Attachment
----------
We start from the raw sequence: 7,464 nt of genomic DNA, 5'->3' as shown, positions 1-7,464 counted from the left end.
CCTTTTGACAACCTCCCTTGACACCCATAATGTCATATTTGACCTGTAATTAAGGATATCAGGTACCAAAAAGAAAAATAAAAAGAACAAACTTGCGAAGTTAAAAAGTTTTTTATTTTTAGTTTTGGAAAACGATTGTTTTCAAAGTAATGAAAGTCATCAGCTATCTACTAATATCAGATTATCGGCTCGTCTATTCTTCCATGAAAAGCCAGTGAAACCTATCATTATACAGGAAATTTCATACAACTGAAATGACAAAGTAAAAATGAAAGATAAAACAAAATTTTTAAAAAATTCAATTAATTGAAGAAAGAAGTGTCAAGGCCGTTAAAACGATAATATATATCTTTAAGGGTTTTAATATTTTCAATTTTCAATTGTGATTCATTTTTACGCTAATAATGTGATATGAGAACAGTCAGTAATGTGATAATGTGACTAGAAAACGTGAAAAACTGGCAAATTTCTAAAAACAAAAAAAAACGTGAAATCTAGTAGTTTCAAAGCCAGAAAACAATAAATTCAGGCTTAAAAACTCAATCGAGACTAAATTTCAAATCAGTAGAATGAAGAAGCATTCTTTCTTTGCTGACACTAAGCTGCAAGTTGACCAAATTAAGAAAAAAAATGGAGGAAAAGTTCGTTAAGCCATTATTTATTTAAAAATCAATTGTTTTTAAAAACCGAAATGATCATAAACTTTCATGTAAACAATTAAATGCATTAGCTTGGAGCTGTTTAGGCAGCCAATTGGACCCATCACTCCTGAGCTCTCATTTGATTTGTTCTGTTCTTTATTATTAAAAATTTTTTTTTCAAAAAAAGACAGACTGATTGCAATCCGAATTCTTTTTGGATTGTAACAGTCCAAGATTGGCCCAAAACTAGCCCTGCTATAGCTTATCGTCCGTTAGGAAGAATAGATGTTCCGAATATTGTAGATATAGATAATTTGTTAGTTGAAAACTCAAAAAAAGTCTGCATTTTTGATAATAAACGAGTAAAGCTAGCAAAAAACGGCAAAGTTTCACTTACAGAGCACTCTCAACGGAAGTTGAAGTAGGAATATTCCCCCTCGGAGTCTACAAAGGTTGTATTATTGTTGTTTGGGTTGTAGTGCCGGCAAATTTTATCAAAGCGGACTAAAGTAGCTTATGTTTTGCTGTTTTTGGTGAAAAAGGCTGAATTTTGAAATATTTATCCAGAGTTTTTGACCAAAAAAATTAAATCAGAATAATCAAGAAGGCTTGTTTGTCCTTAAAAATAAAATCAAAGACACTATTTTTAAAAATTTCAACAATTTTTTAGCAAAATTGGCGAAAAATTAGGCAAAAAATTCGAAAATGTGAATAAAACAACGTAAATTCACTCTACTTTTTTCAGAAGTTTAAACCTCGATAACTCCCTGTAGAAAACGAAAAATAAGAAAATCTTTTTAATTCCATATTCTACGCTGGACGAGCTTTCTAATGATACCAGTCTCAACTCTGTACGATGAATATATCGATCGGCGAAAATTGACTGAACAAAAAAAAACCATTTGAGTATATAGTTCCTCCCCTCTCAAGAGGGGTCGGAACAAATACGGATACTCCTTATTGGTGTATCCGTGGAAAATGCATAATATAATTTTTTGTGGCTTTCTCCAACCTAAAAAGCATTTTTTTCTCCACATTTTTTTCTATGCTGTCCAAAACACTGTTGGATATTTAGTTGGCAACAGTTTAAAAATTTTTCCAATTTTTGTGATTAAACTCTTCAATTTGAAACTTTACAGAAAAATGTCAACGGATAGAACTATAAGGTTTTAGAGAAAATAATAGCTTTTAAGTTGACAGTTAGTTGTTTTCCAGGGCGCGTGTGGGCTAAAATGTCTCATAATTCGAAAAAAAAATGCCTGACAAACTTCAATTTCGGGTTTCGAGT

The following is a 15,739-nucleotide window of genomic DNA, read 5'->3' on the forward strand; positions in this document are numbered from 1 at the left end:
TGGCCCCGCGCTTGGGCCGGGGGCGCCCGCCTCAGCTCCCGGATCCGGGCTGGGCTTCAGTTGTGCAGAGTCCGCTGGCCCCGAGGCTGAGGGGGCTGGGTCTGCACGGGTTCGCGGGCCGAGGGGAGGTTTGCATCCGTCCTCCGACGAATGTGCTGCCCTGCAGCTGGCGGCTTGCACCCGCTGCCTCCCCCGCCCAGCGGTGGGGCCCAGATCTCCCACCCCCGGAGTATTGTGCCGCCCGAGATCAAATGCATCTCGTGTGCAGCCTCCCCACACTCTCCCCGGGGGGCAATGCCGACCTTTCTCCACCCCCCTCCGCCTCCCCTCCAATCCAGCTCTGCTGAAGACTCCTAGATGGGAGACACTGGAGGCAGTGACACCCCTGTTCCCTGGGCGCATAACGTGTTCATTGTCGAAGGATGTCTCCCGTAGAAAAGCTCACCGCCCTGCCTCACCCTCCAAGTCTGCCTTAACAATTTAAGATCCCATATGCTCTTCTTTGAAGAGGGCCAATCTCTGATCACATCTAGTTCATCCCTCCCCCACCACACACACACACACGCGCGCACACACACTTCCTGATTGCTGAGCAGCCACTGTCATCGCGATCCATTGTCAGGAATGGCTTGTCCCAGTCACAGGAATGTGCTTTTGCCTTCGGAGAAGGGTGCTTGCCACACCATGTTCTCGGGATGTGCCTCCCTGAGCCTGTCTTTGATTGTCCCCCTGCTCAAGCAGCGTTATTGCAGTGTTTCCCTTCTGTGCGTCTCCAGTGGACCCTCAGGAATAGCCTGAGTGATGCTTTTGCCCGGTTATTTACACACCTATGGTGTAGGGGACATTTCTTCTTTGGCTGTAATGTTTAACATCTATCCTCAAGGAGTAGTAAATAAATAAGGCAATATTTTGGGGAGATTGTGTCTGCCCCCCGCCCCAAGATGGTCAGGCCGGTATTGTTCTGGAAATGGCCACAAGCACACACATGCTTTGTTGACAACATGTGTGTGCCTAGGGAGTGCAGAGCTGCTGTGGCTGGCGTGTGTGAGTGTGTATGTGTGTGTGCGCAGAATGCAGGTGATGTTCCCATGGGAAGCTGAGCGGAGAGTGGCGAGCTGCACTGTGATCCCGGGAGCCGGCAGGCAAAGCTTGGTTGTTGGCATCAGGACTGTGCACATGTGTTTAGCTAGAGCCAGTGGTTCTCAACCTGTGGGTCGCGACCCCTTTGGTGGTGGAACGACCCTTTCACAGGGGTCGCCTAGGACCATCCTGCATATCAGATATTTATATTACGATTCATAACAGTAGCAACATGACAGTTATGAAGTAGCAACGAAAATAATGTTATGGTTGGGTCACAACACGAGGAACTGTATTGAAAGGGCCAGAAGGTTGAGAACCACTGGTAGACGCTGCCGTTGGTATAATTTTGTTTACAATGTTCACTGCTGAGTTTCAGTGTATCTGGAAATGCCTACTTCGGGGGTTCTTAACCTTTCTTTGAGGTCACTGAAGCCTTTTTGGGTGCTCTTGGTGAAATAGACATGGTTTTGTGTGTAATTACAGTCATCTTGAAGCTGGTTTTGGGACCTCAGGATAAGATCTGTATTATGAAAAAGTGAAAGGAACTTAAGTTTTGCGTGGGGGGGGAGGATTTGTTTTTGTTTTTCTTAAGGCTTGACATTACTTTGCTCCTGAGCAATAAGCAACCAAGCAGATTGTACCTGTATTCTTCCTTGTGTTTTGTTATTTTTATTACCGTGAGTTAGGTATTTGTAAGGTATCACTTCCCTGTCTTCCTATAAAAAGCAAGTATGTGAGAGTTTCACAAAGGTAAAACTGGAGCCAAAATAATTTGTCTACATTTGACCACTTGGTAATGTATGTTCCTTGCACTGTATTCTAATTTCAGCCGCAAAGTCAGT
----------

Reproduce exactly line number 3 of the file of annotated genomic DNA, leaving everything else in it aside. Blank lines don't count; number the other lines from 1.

The following is a 15,739-nucleotide window of genomic DNA, read 5'->3' on the forward strand; positions in this document are numbered from 1 at the left end: